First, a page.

I suppose the conclusion is that the year has certainly had its ups and downs… and lefts and rights… not the last entry, because there is still plenty more fun where the Army came from, to be sure…



Filed under: — lana @ 11:38 pm

Ah, the wide world of the FRAGO. FRAGO is Army talk for fragmentary order, meaning a partial change to a mission or other order. I am becoming the undisputed queen of the FRAGO. I think just about every mission I have gone on for about the past two months has had one change or another, some more interesting than others, of course…

Sometimes the changes are pretty interesting. For intstance, there was the day when we were hanging around at some random Iraqi house and someone drove up and said, “Hey, American people. There’s a dead guy on my front lawn. Can you come look at it and maybe move it or something?” That was a fun day. But that was still an interesting FRAGO that involved multiple pictures and some brains on a guy’s front lawn. Plus we got to watch the Iraqi Police at work, though they don’t travel with body bags so the guy who owned the lawn lost a blanket out of the deal.

However, FRAGOs aren’t always so exciting. Yesterday would be a prime example of that. About an hour into our mission the unit needed to close the road that we were on. That meant someone had to monitor traffic. That someone turned into us. For five more hours, give or take an hour, we got to sit on a desolate stretch of road and toss rocks at cows. The cows were moderately more entertained than we were, if only by a small margin.

What will make that time worth it is if our uneventful mission change was the sacrificing element for my two friends, both of whom are looking for divine intervention today, since our mission change was after their patrol was hit and they are now critical. Our team mission became less of an intel mission and more of a morale-boost for the guys we were with, who were understandably angry and upset. The lockdown of the road came as too little too late for the patrol before them, who may be down two soldiers. My time on the road is best served knowing that they will make it, and right now we aren’t certain.

That and the guys we went with are just a great bunch. I am going to miss them… they and a few others out here are probably going to be friends for a long time… you can’t sit on the same spot in a road for hours on end without having a good time and building some sort of bond…

Even though we are leaving soon, I have a feeling that I will be tied to this place for quite some time to come. My thoughts right now are with the friends I have made here and those I have that are coming out here sooner or later, and with the (thankfully) few that I have lost out here… and that is something that will not be seeing any change.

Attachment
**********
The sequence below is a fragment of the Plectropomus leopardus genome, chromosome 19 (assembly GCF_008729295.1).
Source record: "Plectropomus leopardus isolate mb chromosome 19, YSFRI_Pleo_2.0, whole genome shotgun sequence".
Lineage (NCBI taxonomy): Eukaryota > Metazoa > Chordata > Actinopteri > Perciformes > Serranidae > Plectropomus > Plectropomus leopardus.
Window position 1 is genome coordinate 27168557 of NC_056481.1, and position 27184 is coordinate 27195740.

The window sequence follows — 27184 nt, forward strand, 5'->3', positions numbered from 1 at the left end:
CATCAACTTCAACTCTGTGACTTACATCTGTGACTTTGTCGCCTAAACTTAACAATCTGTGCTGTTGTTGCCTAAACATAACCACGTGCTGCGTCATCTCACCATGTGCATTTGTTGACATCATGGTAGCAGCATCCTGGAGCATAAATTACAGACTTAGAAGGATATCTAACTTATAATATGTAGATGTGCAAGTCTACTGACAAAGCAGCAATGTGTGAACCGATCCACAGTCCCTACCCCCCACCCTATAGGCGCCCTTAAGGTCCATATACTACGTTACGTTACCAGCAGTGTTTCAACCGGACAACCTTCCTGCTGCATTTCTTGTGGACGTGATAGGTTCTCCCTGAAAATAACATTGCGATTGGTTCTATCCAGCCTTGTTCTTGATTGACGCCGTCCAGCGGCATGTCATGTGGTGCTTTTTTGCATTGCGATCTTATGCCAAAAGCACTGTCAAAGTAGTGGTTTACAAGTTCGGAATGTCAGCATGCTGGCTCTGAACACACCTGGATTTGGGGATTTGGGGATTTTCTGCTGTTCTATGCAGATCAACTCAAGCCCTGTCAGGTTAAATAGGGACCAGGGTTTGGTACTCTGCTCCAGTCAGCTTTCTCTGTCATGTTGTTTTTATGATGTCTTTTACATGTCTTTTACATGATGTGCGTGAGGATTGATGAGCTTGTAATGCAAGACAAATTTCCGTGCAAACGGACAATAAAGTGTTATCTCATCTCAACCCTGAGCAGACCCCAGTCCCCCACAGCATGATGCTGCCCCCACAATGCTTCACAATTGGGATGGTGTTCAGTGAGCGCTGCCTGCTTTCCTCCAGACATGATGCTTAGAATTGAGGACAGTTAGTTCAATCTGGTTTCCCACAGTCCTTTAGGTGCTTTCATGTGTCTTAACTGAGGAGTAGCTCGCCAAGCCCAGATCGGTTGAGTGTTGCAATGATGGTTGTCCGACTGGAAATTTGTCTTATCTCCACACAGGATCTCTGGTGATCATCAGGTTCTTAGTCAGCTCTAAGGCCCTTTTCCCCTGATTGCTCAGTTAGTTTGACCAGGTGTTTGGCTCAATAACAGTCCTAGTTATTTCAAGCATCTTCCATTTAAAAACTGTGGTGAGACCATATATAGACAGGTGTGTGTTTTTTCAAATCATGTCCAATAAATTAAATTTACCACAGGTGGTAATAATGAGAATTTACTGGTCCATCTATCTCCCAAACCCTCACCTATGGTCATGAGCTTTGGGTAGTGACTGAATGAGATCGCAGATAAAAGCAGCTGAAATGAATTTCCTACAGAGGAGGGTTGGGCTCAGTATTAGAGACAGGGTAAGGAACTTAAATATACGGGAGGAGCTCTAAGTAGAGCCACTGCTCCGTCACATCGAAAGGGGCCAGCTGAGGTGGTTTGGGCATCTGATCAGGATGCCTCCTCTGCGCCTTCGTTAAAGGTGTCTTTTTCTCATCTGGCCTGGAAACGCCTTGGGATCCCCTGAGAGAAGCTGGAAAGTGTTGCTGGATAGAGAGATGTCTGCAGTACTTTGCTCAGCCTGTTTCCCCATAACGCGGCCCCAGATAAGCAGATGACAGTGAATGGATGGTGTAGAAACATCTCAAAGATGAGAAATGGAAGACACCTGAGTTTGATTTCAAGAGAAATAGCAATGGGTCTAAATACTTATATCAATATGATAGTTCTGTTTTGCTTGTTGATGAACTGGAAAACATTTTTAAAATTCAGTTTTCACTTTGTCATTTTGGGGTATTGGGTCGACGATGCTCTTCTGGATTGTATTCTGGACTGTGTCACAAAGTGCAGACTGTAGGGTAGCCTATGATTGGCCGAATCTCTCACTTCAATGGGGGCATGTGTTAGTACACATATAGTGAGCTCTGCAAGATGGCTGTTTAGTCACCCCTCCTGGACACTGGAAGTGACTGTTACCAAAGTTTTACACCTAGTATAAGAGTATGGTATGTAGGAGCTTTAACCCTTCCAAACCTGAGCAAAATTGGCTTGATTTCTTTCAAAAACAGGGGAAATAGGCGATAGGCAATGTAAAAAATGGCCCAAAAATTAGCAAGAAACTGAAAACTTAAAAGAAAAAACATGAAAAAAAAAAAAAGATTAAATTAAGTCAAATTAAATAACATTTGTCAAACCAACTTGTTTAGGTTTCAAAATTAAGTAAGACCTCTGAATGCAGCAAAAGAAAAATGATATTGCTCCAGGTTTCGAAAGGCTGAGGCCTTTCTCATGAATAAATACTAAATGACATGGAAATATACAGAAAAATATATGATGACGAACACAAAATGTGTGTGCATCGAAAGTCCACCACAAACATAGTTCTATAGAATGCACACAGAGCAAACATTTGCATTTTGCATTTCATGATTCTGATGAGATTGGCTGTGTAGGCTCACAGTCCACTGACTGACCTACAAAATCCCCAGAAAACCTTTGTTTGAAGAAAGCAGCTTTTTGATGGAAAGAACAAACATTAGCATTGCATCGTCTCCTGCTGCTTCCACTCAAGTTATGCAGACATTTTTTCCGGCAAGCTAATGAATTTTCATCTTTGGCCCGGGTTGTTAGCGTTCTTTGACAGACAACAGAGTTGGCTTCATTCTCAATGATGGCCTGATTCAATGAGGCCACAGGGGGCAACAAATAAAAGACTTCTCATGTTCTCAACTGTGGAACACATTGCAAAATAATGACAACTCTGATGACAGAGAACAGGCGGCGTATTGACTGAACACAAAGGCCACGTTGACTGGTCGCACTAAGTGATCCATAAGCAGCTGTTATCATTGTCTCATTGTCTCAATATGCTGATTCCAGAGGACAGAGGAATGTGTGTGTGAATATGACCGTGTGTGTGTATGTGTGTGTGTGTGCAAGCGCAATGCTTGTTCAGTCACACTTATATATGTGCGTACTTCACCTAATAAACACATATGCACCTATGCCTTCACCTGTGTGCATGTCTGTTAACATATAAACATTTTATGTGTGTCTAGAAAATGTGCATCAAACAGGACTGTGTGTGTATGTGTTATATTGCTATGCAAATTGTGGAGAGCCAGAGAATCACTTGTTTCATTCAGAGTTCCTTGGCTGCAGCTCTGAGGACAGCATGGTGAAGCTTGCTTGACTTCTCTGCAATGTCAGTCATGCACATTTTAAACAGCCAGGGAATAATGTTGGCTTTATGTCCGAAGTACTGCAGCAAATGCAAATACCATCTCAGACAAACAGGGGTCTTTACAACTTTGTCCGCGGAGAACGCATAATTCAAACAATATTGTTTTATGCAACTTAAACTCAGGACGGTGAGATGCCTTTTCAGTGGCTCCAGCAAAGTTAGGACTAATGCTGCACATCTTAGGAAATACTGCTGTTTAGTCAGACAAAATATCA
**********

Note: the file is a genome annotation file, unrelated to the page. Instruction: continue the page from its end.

No Shame

Filed under: — lana @ 3:23 pm

A large duststorm came through the area a few days ago.

With it came a steep temperature drop. We were still sitting in the mid-90’s… three days later, now we are barely clearing 75.

I am not ashamed. I put on my sweater the other day when it was 70 degrees out.

I can’t wait for our morale-boosting four-mile run in tee-shirts and shorts right after we all get back in the winter back in the states. I have trouble convincing myself to get up and leave our tent at night for fear of freezing… I think it gets down to around 60…

Extention, anyone? Please? Just until spring…


Winding Up to Wind Down

Filed under: — lana @ 10:12 am

The new kids are officially on the block, we are packing our belongings into as small of packages as we can, and things are getting ready to wind down for us here on the ol’ Iraqi stomping grounds. Things are not that interesting anymore, though we still find our way into adventure. I realized that I missed some adventures along the way, and should remedy that before history fails to document the superfun times we have out here. Since we are still at red alert status right now (those whacky Iraqis), I have a few minutes to recall some of the finer points of the last month or so…

Well first there was what I like to call the little bang-up… driving down one of the more treacherous roads in an area we didn’t know because we had to initially fly up there, I got a front row seat to a little accident involving our truck, a bongo truck, and a frontloader.

Clarification points: No, I don’t know what a frontloader was doing driving down the center of the main road in one of the larger cities of Iraq. Yes, we were going pretty fast because the road isn’t exactly what most would consider Safety Central. And for those who don’t know, the bongo trucks are the blue (usually) Kia model trucks with railing in the back so they can carry wheat, sheep, cows, or, as in this case, a minimum of eight Iraqi laborers.